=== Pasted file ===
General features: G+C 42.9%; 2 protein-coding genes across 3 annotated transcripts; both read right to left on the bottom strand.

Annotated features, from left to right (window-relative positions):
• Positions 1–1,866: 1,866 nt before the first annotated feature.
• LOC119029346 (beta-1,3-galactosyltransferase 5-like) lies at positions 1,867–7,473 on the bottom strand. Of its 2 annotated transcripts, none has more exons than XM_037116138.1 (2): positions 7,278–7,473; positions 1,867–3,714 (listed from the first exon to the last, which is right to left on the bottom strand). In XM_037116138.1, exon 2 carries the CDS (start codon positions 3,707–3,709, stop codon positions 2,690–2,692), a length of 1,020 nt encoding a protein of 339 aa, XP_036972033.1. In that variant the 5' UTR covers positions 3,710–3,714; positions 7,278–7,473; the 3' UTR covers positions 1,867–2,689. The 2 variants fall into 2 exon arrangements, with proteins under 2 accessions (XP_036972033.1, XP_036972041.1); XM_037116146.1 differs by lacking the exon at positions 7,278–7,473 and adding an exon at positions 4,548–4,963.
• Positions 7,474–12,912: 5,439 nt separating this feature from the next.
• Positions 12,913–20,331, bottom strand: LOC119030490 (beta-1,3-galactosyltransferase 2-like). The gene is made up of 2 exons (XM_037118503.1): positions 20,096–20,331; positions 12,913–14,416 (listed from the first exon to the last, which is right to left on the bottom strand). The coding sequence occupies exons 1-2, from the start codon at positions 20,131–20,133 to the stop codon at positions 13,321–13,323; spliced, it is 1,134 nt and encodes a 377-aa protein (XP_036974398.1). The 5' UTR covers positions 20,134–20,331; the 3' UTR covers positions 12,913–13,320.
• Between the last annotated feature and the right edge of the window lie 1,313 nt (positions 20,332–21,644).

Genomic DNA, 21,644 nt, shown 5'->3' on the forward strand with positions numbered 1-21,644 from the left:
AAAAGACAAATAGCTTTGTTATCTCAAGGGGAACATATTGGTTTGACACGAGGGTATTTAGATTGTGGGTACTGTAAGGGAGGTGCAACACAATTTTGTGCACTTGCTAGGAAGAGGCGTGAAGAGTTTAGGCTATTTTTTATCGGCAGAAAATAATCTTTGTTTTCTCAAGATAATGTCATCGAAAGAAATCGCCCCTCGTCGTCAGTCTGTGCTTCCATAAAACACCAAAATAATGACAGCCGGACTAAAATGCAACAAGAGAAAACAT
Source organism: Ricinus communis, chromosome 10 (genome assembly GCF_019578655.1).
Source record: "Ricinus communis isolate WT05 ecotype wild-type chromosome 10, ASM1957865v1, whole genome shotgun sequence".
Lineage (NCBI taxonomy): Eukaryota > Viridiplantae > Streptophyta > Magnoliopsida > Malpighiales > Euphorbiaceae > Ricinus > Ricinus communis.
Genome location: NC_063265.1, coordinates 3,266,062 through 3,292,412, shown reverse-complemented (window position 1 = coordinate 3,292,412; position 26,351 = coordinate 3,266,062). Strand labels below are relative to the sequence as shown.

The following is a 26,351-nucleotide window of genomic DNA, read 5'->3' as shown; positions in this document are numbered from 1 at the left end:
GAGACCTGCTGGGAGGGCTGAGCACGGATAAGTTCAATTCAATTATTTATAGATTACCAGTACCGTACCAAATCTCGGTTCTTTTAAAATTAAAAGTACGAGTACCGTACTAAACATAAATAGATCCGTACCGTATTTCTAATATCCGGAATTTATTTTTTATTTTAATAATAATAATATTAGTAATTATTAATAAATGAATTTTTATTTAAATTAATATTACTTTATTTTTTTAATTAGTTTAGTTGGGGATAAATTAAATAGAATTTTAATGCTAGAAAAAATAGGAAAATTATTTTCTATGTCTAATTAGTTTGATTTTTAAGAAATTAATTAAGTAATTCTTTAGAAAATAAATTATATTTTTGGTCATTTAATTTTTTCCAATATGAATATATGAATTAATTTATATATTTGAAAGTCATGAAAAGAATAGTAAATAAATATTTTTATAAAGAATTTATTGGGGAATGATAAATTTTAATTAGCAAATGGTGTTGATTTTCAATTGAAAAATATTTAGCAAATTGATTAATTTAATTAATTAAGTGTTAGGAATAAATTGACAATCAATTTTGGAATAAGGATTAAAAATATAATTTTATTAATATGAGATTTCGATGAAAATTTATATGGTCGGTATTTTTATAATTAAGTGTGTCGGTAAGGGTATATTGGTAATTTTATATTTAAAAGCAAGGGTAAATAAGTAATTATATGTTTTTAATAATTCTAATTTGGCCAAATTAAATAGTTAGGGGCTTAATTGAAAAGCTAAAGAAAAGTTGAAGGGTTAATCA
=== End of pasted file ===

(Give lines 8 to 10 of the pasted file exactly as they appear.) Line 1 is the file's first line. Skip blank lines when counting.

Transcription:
Genomic DNA, 21,644 nt, shown 5'->3' on the forward strand with positions numbered 1-21,644 from the left:
AAAAGACAAATAGCTTTGTTATCTCAAGGGGAACATATTGGTTTGACACGAGGGTATTTAGATTGTGGGTACTGTAAGGGAGGTGCAACACAATTTTGTGCACTTGCTAGGAAGAGGCGTGAAGAGTTTAGGCTATTTTTTATCGGCAGAAAATAATCTTTGTTTTCTCAAGATAATGTCATCGAAAGAAATCGCCCCTCGTCGTCAGTCTGTGCTTCCATAAAACACCAAAATAATGACAGCCGGACTAAAATGCAACAAGAGAAAACAT
Source organism: Ricinus communis, chromosome 10 (genome assembly GCF_019578655.1).